A remarkable event unfolded on September 2, 2023, as a rare Sowerby’s whale was sighted in Cardigan Bay by SeaMôr Dolphin Watching Boat Trips in New Quay, Wales. The whale graced the area with its presence for a brief period before returning to the depths of the ocean.
“This sighting is incredibly rare,” stated Claudia Afeltra, Communications and Outreach Officer at the Sea Watch Foundation. “Since 2007, there have been just 13 confirmed sightings of Sowerby’s whales in the UK. While the initial observation did not raise immediate concerns about the whale’s health, as it seemed to be in good condition and retreated to deeper waters naturally, we will remain vigilant in monitoring its movements.”
Sowerby’s whales are a species primarily found in the deep waters of the ocean, usually exceeding depths of 1,000 meters. The fact that this sighting occurred in shallower waters makes it an extraordinary occurrence. These whales are categorized as small to medium-sized beaked whales, measuring around 5-7 meters in length and weighing up to 2 tons. Their distinct features include a lengthy, slim beak and a modest, hooked dorsal fin.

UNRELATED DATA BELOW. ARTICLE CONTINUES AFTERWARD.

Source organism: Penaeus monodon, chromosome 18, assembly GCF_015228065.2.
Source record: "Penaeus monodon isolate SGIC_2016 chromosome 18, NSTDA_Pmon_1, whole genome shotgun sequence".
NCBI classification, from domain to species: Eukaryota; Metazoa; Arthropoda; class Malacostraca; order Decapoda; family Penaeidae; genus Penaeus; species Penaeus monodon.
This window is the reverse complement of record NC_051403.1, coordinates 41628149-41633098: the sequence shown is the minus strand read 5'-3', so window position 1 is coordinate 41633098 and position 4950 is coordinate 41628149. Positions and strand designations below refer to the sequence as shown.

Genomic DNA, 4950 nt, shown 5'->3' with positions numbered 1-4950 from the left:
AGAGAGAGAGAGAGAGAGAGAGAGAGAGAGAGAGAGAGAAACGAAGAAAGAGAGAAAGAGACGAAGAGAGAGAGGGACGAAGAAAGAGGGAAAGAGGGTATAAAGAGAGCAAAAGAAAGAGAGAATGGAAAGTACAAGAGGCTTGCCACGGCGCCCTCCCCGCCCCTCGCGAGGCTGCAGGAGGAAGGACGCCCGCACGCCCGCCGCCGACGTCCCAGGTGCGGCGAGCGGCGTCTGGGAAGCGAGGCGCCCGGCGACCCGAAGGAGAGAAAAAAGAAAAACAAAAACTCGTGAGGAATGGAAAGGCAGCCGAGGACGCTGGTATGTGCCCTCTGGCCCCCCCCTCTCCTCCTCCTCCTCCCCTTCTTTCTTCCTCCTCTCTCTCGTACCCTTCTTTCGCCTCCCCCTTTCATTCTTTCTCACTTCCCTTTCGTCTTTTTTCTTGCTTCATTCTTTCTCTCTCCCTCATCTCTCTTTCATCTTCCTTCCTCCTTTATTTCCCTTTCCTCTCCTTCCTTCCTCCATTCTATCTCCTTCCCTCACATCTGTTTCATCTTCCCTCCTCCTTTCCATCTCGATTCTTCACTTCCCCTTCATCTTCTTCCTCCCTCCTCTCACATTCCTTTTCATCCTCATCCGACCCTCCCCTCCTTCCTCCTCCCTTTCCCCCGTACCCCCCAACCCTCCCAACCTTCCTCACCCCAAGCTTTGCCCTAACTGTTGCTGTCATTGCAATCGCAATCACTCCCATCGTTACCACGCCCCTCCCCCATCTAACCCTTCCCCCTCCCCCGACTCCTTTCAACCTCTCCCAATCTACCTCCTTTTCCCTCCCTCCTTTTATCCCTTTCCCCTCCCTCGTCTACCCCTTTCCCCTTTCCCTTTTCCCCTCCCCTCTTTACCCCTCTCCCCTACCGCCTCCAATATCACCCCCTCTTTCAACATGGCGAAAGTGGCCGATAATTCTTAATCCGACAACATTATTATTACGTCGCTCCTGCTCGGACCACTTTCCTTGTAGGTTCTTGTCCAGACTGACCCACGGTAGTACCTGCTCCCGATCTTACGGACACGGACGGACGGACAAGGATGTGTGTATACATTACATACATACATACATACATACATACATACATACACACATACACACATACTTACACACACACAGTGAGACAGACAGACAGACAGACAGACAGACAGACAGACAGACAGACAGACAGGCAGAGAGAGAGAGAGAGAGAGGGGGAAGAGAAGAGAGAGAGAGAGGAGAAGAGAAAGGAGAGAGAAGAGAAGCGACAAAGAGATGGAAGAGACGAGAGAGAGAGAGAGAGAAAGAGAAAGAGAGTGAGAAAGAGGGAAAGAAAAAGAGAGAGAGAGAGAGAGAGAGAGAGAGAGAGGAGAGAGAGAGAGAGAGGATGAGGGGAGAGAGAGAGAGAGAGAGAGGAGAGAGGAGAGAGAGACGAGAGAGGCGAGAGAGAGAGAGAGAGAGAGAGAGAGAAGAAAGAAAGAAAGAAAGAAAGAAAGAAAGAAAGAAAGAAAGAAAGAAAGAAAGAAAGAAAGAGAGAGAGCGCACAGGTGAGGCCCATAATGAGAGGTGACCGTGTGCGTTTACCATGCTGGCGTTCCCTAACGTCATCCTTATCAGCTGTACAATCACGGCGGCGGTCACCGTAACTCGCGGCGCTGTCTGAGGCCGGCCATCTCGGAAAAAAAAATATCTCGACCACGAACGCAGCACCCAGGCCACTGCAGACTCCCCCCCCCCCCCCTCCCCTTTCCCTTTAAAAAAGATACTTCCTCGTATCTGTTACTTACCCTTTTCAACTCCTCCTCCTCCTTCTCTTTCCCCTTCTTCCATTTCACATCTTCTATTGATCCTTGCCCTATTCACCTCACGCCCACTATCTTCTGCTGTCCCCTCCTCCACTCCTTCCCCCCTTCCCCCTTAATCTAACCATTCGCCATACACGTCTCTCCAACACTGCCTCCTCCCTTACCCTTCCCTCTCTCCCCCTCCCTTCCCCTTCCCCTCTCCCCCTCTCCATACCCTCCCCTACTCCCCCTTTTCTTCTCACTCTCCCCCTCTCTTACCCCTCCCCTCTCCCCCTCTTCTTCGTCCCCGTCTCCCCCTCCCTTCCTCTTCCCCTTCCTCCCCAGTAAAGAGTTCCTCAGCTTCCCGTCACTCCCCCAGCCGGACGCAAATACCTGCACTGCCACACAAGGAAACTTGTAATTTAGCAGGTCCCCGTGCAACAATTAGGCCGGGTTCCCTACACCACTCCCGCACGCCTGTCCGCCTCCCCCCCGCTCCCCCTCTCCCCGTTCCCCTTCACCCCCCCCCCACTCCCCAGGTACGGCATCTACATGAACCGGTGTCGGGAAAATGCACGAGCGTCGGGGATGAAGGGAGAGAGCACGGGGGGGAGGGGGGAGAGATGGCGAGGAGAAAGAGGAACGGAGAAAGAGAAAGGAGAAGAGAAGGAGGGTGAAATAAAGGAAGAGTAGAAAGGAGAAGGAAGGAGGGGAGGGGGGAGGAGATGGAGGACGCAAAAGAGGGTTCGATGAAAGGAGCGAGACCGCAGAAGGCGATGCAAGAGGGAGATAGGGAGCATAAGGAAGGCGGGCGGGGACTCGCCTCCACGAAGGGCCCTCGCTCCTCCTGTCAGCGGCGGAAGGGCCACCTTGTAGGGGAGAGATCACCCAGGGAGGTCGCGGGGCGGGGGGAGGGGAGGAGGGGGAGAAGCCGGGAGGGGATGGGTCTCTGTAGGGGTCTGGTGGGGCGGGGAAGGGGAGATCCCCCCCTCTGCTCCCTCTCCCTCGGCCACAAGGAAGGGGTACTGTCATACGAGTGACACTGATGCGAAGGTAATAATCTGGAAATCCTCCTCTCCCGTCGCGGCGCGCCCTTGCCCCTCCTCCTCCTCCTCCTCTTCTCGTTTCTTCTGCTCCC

These oceanic creatures possess the remarkable ability to remain submerged for up to two hours, a trait that aids their deep-diving lifestyle. Their diet primarily consists of squid and fish.
Despite their remarkable characteristics, Sowerby’s whales are currently listed as ‘Vulnerable’ on the IUCN Red List of Threatened Species. This classification stems from pressing concerns such as entanglement in fishing gear and the loss of their natural habitat.
The Sea Watch Foundation, a dedicated marine life conservation charity, champions the protection of whales, dolphins, and other marine species. They call upon the public to contribute to their efforts by reporting any further sightings of Sowerby’s whales. Such information aids in understanding the distribution and behavioural patterns of this rare species, ultimately advancing conservation initiatives.